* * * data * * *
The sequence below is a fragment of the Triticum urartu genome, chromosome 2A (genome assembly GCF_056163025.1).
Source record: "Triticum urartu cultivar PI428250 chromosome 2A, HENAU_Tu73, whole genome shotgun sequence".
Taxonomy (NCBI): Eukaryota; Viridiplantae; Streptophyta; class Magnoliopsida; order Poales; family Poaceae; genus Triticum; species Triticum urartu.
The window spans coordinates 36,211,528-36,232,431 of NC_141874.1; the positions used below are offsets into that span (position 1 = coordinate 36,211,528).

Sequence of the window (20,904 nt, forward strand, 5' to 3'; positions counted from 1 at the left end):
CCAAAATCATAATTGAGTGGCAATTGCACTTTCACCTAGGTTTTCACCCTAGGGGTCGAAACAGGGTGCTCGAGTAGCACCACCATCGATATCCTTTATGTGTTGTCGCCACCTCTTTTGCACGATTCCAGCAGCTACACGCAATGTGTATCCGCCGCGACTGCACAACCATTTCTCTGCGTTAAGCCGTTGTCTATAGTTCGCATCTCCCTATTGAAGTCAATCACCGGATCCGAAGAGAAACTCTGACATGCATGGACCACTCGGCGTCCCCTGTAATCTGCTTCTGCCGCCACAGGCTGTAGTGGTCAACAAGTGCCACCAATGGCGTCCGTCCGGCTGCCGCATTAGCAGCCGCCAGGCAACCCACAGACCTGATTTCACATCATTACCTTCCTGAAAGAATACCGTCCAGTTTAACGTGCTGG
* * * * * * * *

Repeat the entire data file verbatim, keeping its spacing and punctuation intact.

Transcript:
The sequence below is a fragment of the Triticum urartu genome, chromosome 2A (genome assembly GCF_056163025.1).
Source record: "Triticum urartu cultivar PI428250 chromosome 2A, HENAU_Tu73, whole genome shotgun sequence".
Taxonomy (NCBI): Eukaryota; Viridiplantae; Streptophyta; class Magnoliopsida; order Poales; family Poaceae; genus Triticum; species Triticum urartu.
The window spans coordinates 36,211,528-36,232,431 of NC_141874.1; the positions used below are offsets into that span (position 1 = coordinate 36,211,528).

Sequence of the window (20,904 nt, forward strand, 5' to 3'; positions counted from 1 at the left end):
CCAAAATCATAATTGAGTGGCAATTGCACTTTCACCTAGGTTTTCACCCTAGGGGTCGAAACAGGGTGCTCGAGTAGCACCACCATCGATATCCTTTATGTGTTGTCGCCACCTCTTTTGCACGATTCCAGCAGCTACACGCAATGTGTATCCGCCGCGACTGCACAACCATTTCTCTGCGTTAAGCCGTTGTCTATAGTTCGCATCTCCCTATTGAAGTCAATCACCGGATCCGAAGAGAAACTCTGACATGCATGGACCACTCGGCGTCCCCTGTAATCTGCTTCTGCCGCCACAGGCTGTAGTGGTCAACAAGTGCCACCAATGGCGTCCGTCCGGCTGCCGCATTAGCAGCCGCCAGGCAACCCACAGACCTGATTTCACATCATTACCTTCCTGAAAGAATACCGTCCAGTTTAACGTGCTGG